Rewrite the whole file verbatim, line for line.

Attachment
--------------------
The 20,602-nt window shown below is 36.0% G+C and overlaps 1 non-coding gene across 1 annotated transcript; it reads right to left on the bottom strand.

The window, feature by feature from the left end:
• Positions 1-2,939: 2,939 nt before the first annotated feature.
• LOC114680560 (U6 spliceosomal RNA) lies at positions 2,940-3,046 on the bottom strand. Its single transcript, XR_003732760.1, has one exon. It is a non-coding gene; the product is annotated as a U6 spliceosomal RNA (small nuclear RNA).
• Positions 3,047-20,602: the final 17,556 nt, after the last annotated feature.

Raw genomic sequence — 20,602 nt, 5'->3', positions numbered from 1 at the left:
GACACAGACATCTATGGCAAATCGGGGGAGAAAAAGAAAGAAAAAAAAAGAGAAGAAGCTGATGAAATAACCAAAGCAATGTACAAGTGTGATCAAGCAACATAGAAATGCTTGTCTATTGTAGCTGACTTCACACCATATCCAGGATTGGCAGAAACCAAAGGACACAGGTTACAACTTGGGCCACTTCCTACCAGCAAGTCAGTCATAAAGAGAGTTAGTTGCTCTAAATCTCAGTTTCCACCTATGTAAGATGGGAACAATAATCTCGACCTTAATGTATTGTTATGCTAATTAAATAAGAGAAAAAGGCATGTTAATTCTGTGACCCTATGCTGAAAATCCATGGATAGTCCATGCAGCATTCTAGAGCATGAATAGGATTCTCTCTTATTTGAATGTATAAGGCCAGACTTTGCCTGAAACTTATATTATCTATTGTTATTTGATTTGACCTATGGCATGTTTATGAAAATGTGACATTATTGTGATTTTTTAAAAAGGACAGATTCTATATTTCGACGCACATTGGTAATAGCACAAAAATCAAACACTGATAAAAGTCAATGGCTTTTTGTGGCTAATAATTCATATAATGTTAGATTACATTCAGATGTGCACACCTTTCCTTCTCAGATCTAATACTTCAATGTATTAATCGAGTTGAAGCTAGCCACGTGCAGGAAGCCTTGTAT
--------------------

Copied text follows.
The 20,602-nt window shown below is 36.0% G+C and overlaps 1 non-coding gene across 1 annotated transcript; it reads right to left on the bottom strand.

The window, feature by feature from the left end:
• Positions 1-2,939: 2,939 nt before the first annotated feature.
• LOC114680560 (U6 spliceosomal RNA) lies at positions 2,940-3,046 on the bottom strand. Its single transcript, XR_003732760.1, has one exon. It is a non-coding gene; the product is annotated as a U6 spliceosomal RNA (small nuclear RNA).
• Positions 3,047-20,602: the final 17,556 nt, after the last annotated feature.

Raw genomic sequence — 20,602 nt, 5'->3', positions numbered from 1 at the left:
GACACAGACATCTATGGCAAATCGGGGGAGAAAAAGAAAGAAAAAAAAAGAGAAGAAGCTGATGAAATAACCAAAGCAATGTACAAGTGTGATCAAGCAACATAGAAATGCTTGTCTATTGTAGCTGACTTCACACCATATCCAGGATTGGCAGAAACCAAAGGACACAGGTTACAACTTGGGCCACTTCCTACCAGCAAGTCAGTCATAAAGAGAGTTAGTTGCTCTAAATCTCAGTTTCCACCTATGTAAGATGGGAACAATAATCTCGACCTTAATGTATTGTTATGCTAATTAAATAAGAGAAAAAGGCATGTTAATTCTGTGACCCTATGCTGAAAATCCATGGATAGTCCATGCAGCATTCTAGAGCATGAATAGGATTCTCTCTTATTTGAATGTATAAGGCCAGACTTTGCCTGAAACTTATATTATCTATTGTTATTTGATTTGACCTATGGCATGTTTATGAAAATGTGACATTATTGTGATTTTTTAAAAAGGACAGATTCTATATTTCGACGCACATTGGTAATAGCACAAAAATCAAACACTGATAAAAGTCAATGGCTTTTTGTGGCTAATAATTCATATAATGTTAGATTACATTCAGATGTGCACACCTTTCCTTCTCAGATCTAATACTTCAATGTATTAATCGAGTTGAAGCTAGCCACGTGCAGGAAGCCTTGTAT